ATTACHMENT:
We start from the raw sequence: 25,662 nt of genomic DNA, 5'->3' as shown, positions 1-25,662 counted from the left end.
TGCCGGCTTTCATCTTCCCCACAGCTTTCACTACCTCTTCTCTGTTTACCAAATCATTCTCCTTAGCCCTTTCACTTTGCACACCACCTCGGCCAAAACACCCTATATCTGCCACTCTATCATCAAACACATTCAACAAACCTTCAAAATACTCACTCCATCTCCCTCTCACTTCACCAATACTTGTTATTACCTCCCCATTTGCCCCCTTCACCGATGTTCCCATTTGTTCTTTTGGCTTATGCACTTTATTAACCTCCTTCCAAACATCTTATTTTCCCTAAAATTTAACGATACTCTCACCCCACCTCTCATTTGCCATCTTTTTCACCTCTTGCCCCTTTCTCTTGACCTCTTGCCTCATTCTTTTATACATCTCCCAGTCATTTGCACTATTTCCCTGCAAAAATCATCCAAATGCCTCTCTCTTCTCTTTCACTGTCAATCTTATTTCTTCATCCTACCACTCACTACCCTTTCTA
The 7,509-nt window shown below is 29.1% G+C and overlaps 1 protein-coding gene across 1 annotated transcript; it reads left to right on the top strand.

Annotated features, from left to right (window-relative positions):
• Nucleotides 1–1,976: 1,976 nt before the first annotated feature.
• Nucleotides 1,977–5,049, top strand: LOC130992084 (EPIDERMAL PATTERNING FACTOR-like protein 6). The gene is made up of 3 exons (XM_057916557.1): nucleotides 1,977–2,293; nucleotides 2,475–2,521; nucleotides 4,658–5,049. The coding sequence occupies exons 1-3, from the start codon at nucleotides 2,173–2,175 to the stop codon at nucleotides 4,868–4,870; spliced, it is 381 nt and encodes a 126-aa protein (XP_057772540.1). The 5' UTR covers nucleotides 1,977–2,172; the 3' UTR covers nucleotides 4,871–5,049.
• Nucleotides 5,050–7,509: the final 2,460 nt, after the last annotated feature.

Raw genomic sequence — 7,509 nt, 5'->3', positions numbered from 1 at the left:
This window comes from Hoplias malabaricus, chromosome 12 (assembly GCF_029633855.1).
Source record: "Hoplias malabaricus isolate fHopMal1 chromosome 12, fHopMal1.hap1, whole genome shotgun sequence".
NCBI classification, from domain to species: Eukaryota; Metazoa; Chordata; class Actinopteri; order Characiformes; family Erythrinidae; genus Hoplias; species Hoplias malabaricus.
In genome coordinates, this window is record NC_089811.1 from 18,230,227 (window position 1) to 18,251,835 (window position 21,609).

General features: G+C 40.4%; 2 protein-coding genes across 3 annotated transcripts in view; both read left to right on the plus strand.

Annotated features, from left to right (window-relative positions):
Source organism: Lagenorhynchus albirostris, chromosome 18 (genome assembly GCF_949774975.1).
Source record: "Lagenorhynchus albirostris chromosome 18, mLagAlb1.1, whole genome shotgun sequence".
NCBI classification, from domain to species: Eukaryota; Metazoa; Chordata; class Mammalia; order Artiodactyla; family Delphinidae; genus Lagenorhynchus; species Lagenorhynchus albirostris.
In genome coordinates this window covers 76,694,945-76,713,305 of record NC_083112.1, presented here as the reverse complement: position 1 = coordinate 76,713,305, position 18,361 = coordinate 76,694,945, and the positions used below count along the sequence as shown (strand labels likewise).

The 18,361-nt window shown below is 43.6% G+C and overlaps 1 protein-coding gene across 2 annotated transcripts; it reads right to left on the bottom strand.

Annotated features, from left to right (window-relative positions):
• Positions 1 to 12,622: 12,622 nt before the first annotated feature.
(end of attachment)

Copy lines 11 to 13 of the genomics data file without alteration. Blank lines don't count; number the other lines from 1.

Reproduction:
NCBI classification, from domain to species: Eukaryota; Metazoa; Chordata; class Actinopteri; order Characiformes; family Erythrinidae; genus Hoplias; species Hoplias malabaricus.
In genome coordinates, this window is record NC_089811.1 from 18,230,227 (window position 1) to 18,251,835 (window position 21,609).

General features: G+C 40.4%; 2 protein-coding genes across 3 annotated transcripts in view; both read left to right on the plus strand.